Ryan et al v. Discover Property and Casualty Insurance Company

Filing 155

MEMORANDUM OPINION AND ORDER by Judge John G. Heyburn, II on 8/16/2012; 100 Motion for Summary Judgment; is SUSTAINED in part and DENIED in part; and Counts II and III of the Second Amended Complaint are DISMISSED WITH PREJUDICE as well as are certain aspects of Plaintiffs bad faith claim in Count I. Therefore, certain aspects of Count I and Count IV REMAIN. The Court will set a conference in the near future. This is not a final order.cc:counsel (TLB)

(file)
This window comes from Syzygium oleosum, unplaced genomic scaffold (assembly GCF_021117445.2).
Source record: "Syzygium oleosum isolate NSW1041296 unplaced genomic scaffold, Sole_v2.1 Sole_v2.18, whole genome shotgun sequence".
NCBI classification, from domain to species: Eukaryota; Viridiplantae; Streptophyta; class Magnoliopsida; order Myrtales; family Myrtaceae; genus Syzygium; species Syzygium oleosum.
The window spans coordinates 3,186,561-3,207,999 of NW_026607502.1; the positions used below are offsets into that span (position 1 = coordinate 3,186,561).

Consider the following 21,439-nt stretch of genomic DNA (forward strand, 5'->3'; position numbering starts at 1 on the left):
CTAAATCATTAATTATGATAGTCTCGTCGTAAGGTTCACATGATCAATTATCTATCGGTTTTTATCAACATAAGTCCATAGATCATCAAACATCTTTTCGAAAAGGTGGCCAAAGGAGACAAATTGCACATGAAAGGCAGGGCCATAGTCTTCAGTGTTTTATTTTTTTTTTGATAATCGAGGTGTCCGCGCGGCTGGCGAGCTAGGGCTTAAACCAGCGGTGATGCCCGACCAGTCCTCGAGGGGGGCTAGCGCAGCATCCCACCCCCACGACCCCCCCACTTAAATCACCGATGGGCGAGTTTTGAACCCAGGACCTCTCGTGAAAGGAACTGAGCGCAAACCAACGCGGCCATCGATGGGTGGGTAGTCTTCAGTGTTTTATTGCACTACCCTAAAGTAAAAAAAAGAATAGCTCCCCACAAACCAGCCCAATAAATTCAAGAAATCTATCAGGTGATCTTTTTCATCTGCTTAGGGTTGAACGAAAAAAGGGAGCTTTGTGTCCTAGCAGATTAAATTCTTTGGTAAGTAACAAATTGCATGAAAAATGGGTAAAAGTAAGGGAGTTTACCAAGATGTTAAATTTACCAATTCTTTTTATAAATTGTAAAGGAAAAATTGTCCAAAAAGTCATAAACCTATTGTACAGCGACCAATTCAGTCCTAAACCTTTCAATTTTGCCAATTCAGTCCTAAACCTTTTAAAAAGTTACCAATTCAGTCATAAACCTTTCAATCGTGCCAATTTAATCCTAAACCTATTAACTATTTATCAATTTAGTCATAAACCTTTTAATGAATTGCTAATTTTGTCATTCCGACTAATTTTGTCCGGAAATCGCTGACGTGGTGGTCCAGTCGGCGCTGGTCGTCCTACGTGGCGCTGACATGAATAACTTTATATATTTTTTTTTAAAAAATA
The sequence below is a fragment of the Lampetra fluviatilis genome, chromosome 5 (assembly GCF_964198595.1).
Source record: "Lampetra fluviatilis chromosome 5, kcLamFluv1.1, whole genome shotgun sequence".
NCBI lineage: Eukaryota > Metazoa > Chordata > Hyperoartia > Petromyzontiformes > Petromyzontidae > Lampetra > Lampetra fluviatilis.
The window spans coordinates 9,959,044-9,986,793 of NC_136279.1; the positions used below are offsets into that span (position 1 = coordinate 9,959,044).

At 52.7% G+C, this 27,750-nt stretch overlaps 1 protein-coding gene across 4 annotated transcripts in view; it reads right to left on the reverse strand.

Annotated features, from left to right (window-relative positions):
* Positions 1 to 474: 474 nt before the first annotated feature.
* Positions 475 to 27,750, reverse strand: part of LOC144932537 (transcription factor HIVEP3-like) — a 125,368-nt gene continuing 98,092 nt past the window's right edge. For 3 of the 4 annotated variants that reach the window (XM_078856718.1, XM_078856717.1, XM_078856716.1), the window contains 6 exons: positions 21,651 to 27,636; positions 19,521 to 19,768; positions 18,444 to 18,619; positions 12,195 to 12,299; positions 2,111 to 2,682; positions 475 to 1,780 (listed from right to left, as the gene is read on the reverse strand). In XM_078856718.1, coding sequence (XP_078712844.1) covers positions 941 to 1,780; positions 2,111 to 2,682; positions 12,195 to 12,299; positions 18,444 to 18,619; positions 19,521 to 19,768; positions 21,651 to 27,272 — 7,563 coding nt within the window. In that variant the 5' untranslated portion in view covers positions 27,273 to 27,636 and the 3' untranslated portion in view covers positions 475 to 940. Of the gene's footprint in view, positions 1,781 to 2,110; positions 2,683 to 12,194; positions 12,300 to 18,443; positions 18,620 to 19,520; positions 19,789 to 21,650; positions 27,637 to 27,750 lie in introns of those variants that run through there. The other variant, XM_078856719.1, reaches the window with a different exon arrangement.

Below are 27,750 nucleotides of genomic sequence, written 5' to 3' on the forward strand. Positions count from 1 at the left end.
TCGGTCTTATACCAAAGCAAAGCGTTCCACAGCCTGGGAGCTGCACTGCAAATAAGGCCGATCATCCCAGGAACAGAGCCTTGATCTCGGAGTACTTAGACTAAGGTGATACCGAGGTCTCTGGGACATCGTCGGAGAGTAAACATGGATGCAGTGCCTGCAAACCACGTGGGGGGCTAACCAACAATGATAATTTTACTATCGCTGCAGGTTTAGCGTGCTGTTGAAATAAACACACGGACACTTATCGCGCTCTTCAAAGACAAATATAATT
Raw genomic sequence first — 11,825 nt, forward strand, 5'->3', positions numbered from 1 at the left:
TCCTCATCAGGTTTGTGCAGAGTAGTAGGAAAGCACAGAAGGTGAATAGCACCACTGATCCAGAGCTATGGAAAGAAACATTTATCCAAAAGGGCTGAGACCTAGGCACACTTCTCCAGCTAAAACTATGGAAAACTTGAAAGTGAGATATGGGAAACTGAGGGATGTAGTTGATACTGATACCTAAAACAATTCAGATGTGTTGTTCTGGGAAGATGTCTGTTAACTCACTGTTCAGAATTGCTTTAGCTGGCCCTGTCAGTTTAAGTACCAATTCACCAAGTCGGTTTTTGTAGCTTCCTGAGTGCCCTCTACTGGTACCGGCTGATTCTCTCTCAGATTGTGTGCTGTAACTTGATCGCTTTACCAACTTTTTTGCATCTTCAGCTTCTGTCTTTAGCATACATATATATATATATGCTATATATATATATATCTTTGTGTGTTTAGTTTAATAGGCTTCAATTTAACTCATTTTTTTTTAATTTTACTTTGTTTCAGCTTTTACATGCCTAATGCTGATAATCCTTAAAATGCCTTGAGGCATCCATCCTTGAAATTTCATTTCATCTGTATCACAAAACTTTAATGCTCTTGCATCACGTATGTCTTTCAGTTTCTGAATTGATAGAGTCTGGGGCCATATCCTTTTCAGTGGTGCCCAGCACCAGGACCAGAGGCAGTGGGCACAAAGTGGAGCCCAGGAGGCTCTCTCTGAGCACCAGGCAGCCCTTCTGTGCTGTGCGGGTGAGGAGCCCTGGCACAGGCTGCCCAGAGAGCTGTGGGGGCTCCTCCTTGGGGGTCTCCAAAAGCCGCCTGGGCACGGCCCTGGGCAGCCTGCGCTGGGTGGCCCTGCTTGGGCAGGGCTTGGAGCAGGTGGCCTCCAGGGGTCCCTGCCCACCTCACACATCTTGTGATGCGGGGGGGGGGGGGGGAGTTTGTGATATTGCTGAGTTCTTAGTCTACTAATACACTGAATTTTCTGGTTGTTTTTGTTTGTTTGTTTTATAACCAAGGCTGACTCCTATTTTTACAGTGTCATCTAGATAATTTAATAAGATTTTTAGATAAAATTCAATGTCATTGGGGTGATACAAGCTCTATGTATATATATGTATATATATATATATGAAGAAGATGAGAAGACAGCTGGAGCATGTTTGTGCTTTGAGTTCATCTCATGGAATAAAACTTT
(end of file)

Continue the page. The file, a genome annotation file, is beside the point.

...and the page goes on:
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UNITED STATES DISTRICT COURT WESTERN DISTRICT OF KENTUCKY AT LOUISVILLE CIVIL ACTION NO. 3:10-CV-320-H DANNY and SHARON RYAN PLAINTIFFS v. DISCOVER PROPERTY & CASUALTY INSURANCE COMPANY DEFENDANT MEMORANDUM OPINION AND ORDER Danny and Sharon Ryan (the “Ryans” or “Plaintiffs”) brought this action in Jefferson Circuit Court, alleging Discover Property and Casualty Insurance Company (“Discover” or “Defendant”) violated Kentucky’s Unfair Claims Settlement Practices Act (“UCSPA), Ky. Rev. Stat. § 304.12-230, through its bad faith handling of the Ryans’ insurance claims stemming from a March 2007 automobile accident. Discover removed the action to federal court and the Ryans filed a Second Amended Complaint, adding three counts for violations of the Kentucky Insurance Code, Ky. Rev. Stat. §§ 304.12-010, 070, and 235. After an extensive discovery process, Discover has moved for summary judgment on each of the counts alleged. I. On March 30, 2007, Danny Ryan was traveling southbound on US 127 in Owen County when his vehicle collided with John DiGiovanni’s vehicle, which was traveling in the opposite direction and had veered left of the center line, apparently attempting to pass another vehicle. Ryan suffered extensive injuries, including two broken legs, a broken forearm, and fractures of his right hip, ankle, and heel. He underwent multiple surgeries. Both Ryan and DiGiovanni were working at the time of the accident, potentially implicating a number of insurance policies.1 The Ryans filed suit in Jefferson Circuit Court against DiGiovanni2 in October 2007, then amended the complaint four months later to assert a vicarious liability claim against DiGiovanni’s apparent employer, Express Courier, Inc., d/b/a Modco, Inc. (“Modco”), a local courier company. DiGiovanni held a personal automobile liability policy from Hartford with a $100,000 limit, while Modco held $1 million in liability coverage through Discover in a “hired and non-owned” policy. This policy covered vehicles, not owned by Modco, that had been hired to do work for Modco, insuring the courier company in the event it was held liable for the negligence of drivers making deliveries for its customers. Upon receiving notice of the lawsuit against Modco, Discover engaged a claims administrator company and an attorney to assess the potential value of the Ryans’ claim and to gather information relevant to asserting a defense that DiGiovanni was an independent contractor, not an employee, to defeat the vicarious liability claim. Both the claims administrator and the attorney concluded that Modco had a strong independent contractor defense. Consistent with its practice in handling other similar claims, Discover attempted to tender the defense of Modco to Hartford, DiGiovanni’s personal insurer, arguing that Modco was an additional insured on that policy. Hartford refused to assume Modco’s defense. Discover’s attorney filed a motion for summary judgment on behalf of Modco in January 2009, arguing that Modco has no vicarious liability because, as a matter of law, DiGiovanni was 1 Mr. Ryan held a personal automobile policy from Travelers Insurance and his employer held an automobile policy from the Cincinnati Insurance Company, which included $100,000 and $1 million of underinsured motorist coverage, respectively. 2 DiGiovanni passed away, unrelated to the accident, and the Ryans re-filed the suit against his estate. 2 an independent contractor. The Ryans filed a cross-motion for summary judgment on the same issue. With these motions pending, all the parties participated in a mediation session on May 5, 2009. Discover’s representative had $50,000 in settlement authority, but opened the session with an offer of $25,000 in response to the Ryans’ global demand of $1.5 million. Told that this would be the extent of Discover’s offer, the Ryans’ rejected it and the mediation ended unsuccessfully. Judge Cowan of the Jefferson Circuit Court entered an order on June 29, 2009 granting summary judgment to the Ryans on the issue of Modco’s vicarious liability. The court noted that “[m]any forms of oral and written agreements have been used to create the shadow of independent contractor . . . but the Court should look to the substance rather than the shadow.” Ryan v. DiGiovanni, No. 07-CI-10613, at *5 (Jeff. Cir. Ct. June 29, 2009) (quoting Brewer v. Millich, 276 S.W.2d 12, 16 (Ky. 1964)). Thus, the court, following Kentucky case law, analyzed the nine factors provided in the Restatement of the Law, Agency, § 220(2) to assist in determining whether DiGiovanni was an independent contractor. The facts of the case tipped two of the nine Restatement factors in Modco’s favor: (1) DiGiovanni supplied the instrumentalities and tools for the work and (2) judging from the Independent Contractor Agreement DiGiovanni and Modco executed, they did not believe they were creating a masterservant relationship. Id. at *8, n.3. However, the court found the remaining seven factors “vastly outweighed” these two factors and that “a neutral analysis . . . weighs heavily in favor of a finding that DiGiovanni was Modco’s agent or servant, not its independent contractor.” Id. at *6. Within a month of Judge Cowan’s order, John Pavlik, a claims adjustor at Discover 3 assigned to oversee the Ryans’ claim, agreed with the claims administrator that Discover should pursue a settlement, not an appeal. In August, Discover’s attorney estimated a jury verdict in the case could range between $766,000 and $1.3 million, and by October Discover gave Pavlik authority to settle the Ryans’ claim up to the policy limit of $1 million. Meanwhile, Discover again attempted to tender defense of Modco to Hartford, which Hartford again refused. The parties scheduled a second mediation for January 28, 2010. By January 18, Discover’s attorney had increased his estimate of the possible verdict range to $1.1 - 1.7 million, advising that Discover should be prepared to pay the policy limits. The claims against Modco were resolved in the second mediation for $950,000. II. Summary judgment is appropriate where no genuine dispute of material fact exists and the moving party is entitled to judgment as a matter of law. Fed. R. Civ. P. 56(a). The court must view the evidence and draw all reasonable inferences in favor of the non-moving party, Matsushito Elec. Indus. Co. v. Zenith Radio Corp., 475 U.S. 574, 587 (1986), and then determine “whether the evidence presents a sufficient disagreement to require submission to a jury or whether it is so one-sided that one party must prevail as a matter of law.” Anderson v. Liberty Lobby, Inc., 477 U.S. 242. 251-52 (1986). “A dispute is ‘genuine’ only if based on evidence upon which a reasonable jury could return a verdict in favor of the non-moving party.” Tysinger v. Police Dep’t of City of Zanesville, 463 F.3d 569, 572 (6th Cir. 2006). A. “The UCSPA fundamentally requires that ‘a good faith attempt be made to effectuate a prompt, fair and equitable settlement.” Phelps v. State Farm Mut. Auto. Ins. Co., 680 F.3d 725, 4 731 (6th Cir. 2012) (quoting Motorists Mut. Ins. Co. v. Glass, 996 S.W.2d 437, 454 (Ky. 1999)). The statute prohibits insurance companies from using fourteen specific unfair practices, of which the Ryans have alleged Discover has engaged in six, denoted below by their statutory subsection: (1) Misrepresenting pertinent facts or insurance policy provisions relating to coverages at issue; (2) Failing to acknowledge and act reasonably promptly upon communications with respect to claims arising under insurance policies; (3) Failing to adopt and implement reasonable standards for the prompt investigation of claims arising under insurance policies; (4) Refusing to pay claims without conducting a reasonable investigation based upon all available information; . . . (6) Not attempting in good faith to effectuate prompt, fair and equitable settlements of claims in which liability has become reasonably clear; . . . [and] (14) Failing to promptly provide a reasonable explanation of the basis in the insurance policy in relation to the facts or applicable law for denial of a claim or for the offer of a compromise settlement; Ky. Rev. Stat. § 304.12-230. A cause of action does not exist under the UCSPA unless a plaintiff can show “evidence sufficient to warrant punitive damages.” Wittmer v. Jones, 864 S.W.2d 885, 890 (Ky. 1993); see also Phelps, 680 F.3d at 731 (describing the UCSPA’s threshold standard requiring evidence of intentional misconduct or reckless disregard of the right of an insured that would support an award of punitive damages). The bad-faith claim has three elements: (1) the insurer must be obligated to pay the claim under the terms of the policy; (2) the insurer must lack a reasonable basis in law or fact for denying the claim; and (3) it must be shown that the insurer either knew there was no reasonable basis for denying the claim or acted with reckless disregard for whether such a basis 5 existed. Id. B. Plaintiffs contend that Discover lacked a reasonable basis for maintaining the independent contractor defense to Modco’s vicarious liability and, because the defense had on some occasions failed in the past, Discover knew it was going to fail in this case. Certainly Judge Cowan’s order of summary judgment for the Ryans shows that they can meet the first element under Wittmer. But, even reading the record in a light most favorable to the Ryans, the Court finds little evidence that Discover knowingly lacked a reasonable basis for asserting the independent contractor defense. Discover’s claims administrator investigated the relationship between Modco and DiGiovanni and found several facts that would support this defense: (1) the signed agreement denoting DiGiovanni as an independent contractor; (2) DiGiovanni owned the vehicle he used to make deliveries; (3) he had his own insurance on that vehicle; (4) he was free to perform deliveries on behalf of non-Modco customers; (5) he could decide how to route deliveries; and (6) Modco paid him using 1099 tax forms. With these facts supporting a good-faith basis for defending against Modco’s vicarious liability, and absent any facts that would “warrant punitive damages,” id. at 890, no reasonable juror could conclude that Discover’s assertion of the independent contractor defense constituted bad faith. To be sure, the defense failed as a matter of law, but that finding alone does not support a conclusion that Discover lacked a reasonable basis for its defense, let alone asserted the defense knowing it was unreasonable. The question of whether a driver, such as DiGiovanni, is an employee or an independent contractor is well-known in legal circles to be a disputable issue 6 which may turn on the particular facts of a given case. It seems clear that Modco hoped to establish an independent contractor relationship, but insured itself in the event a court found otherwise, as was the case here. The Court finds that as a matter of law such an arrangement cannot amount to bad faith. C. Plaintiffs also argue that Discover acted in bad faith during the seven-month period between Judge Cowan’s summary judgment order and the ultimate settlement between the parties. The record indicates that Discover attempted to tender Modco’s defense to Hartford during this period, even though Hartford had already explained that Modco did not meet the definition of an insured under Hartford’s policy. Furthermore, the record supports a finding that Discover knew its policy covered DiGiovanni’s vehicle because DiGiovanni was adjudged to be a Modco employee, yet still tried to discharge Modco’s defense to Hartford to avoid paying the Ryans’ claim. A reasonable jury could conclude that, knowing it had no reasonable basis for denying the Ryans’ claim and that the range of possible jury verdicts exceeded $1 million, Discover did not undertake a good-faith settlement of the claim and instead tried to avoid the claim altogether. Because these particular circumstances could support a jury finding of bad faith as to Discover’s post-summary judgment order conduct, the Court will deny Defendant’s motion on these grounds only. III. Discover has also moved for summary judgment on Counts II and III of the Second Amended Complaint, which allege violations of Ky. Rev. Stat. §§ 304.12-010 and 304.12-070. 7 These provisions prohibit unfair methods of competition or deceptive acts in the insurance business and agreements to commit any act of boycott, coercion, or intimidation that tends to result in an unreasonable restraint of the insurance business, respectively. The Ryans have not developed any facts in the record that would create a genuine issue of material fact on either of these claims. For example, they argue that Discover coerced courier companies to implement independent contractor agreements by not letting the couriers participate in the insurance program if they did not have such agreements in place. The Court fails to see how Discover acted coercively by requiring courier companies to supply indicia of independent contractor relationships to qualify for Discover’s policy designed specifically for courier companies that hire independent contractors. The Ryans also seem to argue that insuring couriers who use independent contractors against the risk that the couriers could be held vicariously liable for accidents its contractors cause was itself an unfair and deceptive act. But, as the Ryans’ attorney in the underlying state litigation acknowledged, Discover’s policy provided significant coverage that otherwise would not have existed. Furthermore, although the Court has found that a jury could conclude Discover’s tender of Modco’s defense to Hartford was evidence of bad faith, this act did not amount to an unreasonable restraint of trade under § 304.12-070. Being otherwise sufficiently advised, IT IS HEREBY ORDERED that Defendant’s motion for summary judgment is SUSTAINED in part and DENIED in part; and Counts II and III of the Second Amended Complaint are DISMISSED WITH PREJUDICE as well as are certain aspects of Plaintiff’s bad faith claim in Count I. Therefore, certain aspects of Count I and Count IV REMAIN. 8 The Court will set a conference in the near future. This is not a final order. August 16, 2012 cc: Counsel of Record 9